FH; FHC; LDLCQ2
The LDLR gene is associated with autosomal dominant familial hypercholesterolemia (FH) (MedGen UID: 5688). Generally, the presence of two pathogenic variants is associated with a severe form of FH commonly referred to as homozygous FH (HoFH) (MedGen UID: 468437).
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Pathogenic LDLR variants are associated with 60%-80% of clinical cases of familial hypercholesterolemia.
The LDLR gene encodes the low density lipoprotein receptor (LDLR), a cell surface protein involved in the absorption of low density lipoprotein cholesterol (LDL-C).
The LDLR gene is associated with autosomal dominant familial hypercholesterolemia (FH; MedGen UID: 5688). Generally, the presence of two pathogenic variants (homozygous or compound heterozygous) is associated with a severe form of FH, commonly referred to as homozygous FH (HoFH; MedGen UID: 468437).
FH is characterized by a very high level of low-density lipoprotein cholesterol (LDL-C) that can cause atherosclerotic plaque deposits and lead to premature coronary artery disease. Untreated individuals have a significantly increased risk of developing coronary heart disease (CHD; PMID: 21600525, 15177124). Plaque deposits can also be found in extravascular tissues, such as tendon and skin xanthoma and corneal arcus (PMID: 15177124). Untreated individuals with HoFH typically have marked hypercholesterolemia and are at risk of developing severe CHD, often in childhood or adolescence (PMID: 21986285).
The LDLR gene encodes the low-density lipoprotein receptor (LDLR), a cell surface protein involved in the absorption of LDL-C and regulation of cholesterol synthesis. Pathogenic variants in LDLR either reduce the number of receptors or decrease the ability of LDLR to bind to LDL-C, resulting in an excess of LDL-C in the blood (PMID: 226968).
FH due to a pathogenic variant in LDLR has autosomal semi-dominant inheritance. This means that an individual with a single pathogenic variant has a 50% chance of passing the variant and predisposition to FH on to his/her offspring. Penetrance is incomplete (PMID: 27050191).
Individuals with two pathogenic variants—one in each copy of their LDLR genes—have HoFH and a more severe presentation. HoFH-affected individuals will pass one pathogenic LDLR variant and a predisposition for FH to all their children.
Additionally, individuals with LDLR-related FH and HoFH have a reproductive risk for children with HoFH. The chance of having a child with two pathogenic variants and a more severe clinical presentation depends on the carrier state of the individual and their partner.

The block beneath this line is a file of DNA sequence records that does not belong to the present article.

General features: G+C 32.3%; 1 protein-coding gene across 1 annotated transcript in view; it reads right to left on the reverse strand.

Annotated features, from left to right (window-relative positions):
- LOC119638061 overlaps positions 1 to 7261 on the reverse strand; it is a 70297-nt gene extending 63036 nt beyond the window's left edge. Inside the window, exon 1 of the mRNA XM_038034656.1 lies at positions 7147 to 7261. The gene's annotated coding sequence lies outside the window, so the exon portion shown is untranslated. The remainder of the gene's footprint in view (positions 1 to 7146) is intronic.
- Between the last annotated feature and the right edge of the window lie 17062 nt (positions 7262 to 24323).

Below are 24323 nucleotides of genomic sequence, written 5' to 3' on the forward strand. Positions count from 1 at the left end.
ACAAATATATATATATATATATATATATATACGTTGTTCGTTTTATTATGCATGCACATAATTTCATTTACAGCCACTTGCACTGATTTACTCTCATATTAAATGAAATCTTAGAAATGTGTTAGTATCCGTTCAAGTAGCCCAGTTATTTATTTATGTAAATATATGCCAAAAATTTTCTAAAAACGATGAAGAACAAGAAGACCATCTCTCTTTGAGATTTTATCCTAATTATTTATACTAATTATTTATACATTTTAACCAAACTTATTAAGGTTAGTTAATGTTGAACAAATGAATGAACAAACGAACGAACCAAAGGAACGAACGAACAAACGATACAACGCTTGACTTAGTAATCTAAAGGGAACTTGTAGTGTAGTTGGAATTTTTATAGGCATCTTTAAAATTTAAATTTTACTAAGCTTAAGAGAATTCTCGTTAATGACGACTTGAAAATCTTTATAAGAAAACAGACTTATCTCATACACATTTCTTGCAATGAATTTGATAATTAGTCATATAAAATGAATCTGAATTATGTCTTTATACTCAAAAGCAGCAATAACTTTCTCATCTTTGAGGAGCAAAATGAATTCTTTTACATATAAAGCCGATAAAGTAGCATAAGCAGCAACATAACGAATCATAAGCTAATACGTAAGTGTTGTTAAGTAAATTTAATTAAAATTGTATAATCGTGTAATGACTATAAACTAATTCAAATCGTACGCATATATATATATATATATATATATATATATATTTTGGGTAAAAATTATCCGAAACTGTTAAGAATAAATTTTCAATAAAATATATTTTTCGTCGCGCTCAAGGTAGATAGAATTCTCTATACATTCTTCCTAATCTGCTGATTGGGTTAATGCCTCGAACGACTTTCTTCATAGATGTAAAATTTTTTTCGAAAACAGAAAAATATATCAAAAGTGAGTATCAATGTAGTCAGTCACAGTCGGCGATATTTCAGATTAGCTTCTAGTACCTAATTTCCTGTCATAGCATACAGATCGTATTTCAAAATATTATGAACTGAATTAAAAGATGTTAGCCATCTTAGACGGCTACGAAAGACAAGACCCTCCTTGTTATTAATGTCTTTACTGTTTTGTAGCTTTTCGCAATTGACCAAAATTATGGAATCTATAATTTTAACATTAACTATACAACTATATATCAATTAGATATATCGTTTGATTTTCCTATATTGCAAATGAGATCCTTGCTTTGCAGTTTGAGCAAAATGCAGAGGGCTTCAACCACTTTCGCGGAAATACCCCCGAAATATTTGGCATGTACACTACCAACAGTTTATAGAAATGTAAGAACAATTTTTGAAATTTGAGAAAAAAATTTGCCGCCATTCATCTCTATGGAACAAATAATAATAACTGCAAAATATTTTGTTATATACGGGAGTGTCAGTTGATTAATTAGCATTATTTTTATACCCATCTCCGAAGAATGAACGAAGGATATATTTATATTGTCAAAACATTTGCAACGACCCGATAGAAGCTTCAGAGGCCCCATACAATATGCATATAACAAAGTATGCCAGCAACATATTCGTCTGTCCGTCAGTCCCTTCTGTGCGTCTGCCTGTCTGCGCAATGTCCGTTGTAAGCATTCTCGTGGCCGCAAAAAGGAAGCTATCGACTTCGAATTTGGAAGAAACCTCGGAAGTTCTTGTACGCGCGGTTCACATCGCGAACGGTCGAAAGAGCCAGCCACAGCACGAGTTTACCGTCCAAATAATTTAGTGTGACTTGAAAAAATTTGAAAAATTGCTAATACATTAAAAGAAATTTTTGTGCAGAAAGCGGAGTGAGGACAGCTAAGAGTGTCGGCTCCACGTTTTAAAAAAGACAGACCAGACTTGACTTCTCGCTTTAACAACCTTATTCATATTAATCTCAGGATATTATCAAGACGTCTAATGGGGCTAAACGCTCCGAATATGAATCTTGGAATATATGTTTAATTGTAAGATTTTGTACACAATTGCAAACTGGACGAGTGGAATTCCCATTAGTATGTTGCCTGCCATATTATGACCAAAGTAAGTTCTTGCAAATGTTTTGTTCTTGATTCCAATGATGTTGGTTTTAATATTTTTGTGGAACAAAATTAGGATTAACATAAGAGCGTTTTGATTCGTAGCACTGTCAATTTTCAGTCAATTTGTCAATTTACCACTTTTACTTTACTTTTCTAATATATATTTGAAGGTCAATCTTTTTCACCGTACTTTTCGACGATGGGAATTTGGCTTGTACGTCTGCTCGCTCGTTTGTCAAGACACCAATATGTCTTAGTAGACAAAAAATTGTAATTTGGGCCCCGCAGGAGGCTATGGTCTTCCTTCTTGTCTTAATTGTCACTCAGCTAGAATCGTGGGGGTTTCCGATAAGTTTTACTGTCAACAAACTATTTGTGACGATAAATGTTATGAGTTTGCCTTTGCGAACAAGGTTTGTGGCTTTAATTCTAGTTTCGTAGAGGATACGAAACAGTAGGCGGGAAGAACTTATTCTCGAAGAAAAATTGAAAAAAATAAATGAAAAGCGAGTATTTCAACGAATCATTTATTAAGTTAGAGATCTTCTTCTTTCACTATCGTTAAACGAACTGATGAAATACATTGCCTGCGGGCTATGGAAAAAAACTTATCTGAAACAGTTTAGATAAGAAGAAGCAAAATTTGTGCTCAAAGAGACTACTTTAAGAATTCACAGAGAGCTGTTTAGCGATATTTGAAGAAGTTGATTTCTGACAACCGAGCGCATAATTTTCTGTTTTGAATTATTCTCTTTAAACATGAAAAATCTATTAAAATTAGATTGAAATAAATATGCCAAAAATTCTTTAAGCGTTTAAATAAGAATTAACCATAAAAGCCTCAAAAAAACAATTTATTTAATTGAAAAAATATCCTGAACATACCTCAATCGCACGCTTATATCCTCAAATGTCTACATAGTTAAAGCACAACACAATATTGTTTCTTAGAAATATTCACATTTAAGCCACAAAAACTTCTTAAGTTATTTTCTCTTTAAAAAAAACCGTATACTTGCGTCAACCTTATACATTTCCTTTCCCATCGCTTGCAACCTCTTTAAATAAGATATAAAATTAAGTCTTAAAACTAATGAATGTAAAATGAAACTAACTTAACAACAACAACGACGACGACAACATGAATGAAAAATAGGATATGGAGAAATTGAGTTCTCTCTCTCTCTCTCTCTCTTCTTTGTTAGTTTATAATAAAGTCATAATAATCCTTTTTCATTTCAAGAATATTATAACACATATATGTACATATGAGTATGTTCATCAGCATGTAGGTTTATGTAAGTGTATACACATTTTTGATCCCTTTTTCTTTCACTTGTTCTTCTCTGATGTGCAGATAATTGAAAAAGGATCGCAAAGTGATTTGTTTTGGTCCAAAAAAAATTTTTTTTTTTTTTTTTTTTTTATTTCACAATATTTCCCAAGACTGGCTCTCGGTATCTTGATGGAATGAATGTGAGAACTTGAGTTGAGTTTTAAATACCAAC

Most cases of FH are inherited from a parent, but some may occur de novo (i.e., an individual with a pathogenic variant has parents who do not have it). Identification of a pathogenic variant allows for the recognition of at-risk relatives who can pursue testing for the familial variant.
The goal of management in FH is to reduce the level of serum LDL-C and thus the risk of CHD and myocardial infarction. Published guidelines include the following recommendations:
Review date: March 2018
Invitae is a College of American Pathologists (CAP)-accredited and Clinical Laboratory Improvement Amendments (CLIA)-certified clinical diagnostic laboratory performing full-gene sequencing and deletion/duplication analysis using next-generation sequencing technology (NGS).
Our sequence analysis covers clinically important regions of each gene, including coding exons, +/- 10 base pairs of adjacent intronic sequence in the transcript listed below. In addition, analysis covers the select non-coding variants specifically defined in the table below. Any variants that fall outside these regions are not analyzed. Any specific limitations in the analysis of these genes are also listed in the table below.
Based on validation study results, this assay achieves >99% analytical sensitivity and specificity for single nucleotide variants, insertions and deletions <15bp in length, and exon-level deletions and duplications. Invitae's methods also detect insertions and deletions larger than 15bp but smaller than a full exon but sensitivity for these may be marginally reduced. Invitae’s deletion/duplication analysis determines copy number at a single exon resolution at virtually all targeted exons. However, in rare situations, single-exon copy number events may not be analyzed due to inherent sequence properties or isolated reduction in data quality. Certain types of variants, such as structural rearrangements (e.g. inversions, gene conversion events, translocations, etc.) or variants embedded in sequence with complex architecture (e.g. short tandem repeats or segmental duplications), may not be detected. Additionally, it may not be possible to fully resolve certain details about variants, such as mosaicism, phasing, or mapping ambiguity. Unless explicitly guaranteed, sequence changes in the promoter, non-coding exons, and other non-coding regions are not covered by this assay. Please consult the test definition on our website for details regarding regions or types of variants that are covered or excluded for this test. This report reflects the analysis of an extracted genomic DNA sample. In very rare cases, (circulating hematolymphoid neoplasm, bone marrow transplant, recent blood transfusion) the analyzed DNA may not represent the patient's constitutional genome.
|Gene||Transcript reference||Sequencing analysis||Deletion/Duplication analysis|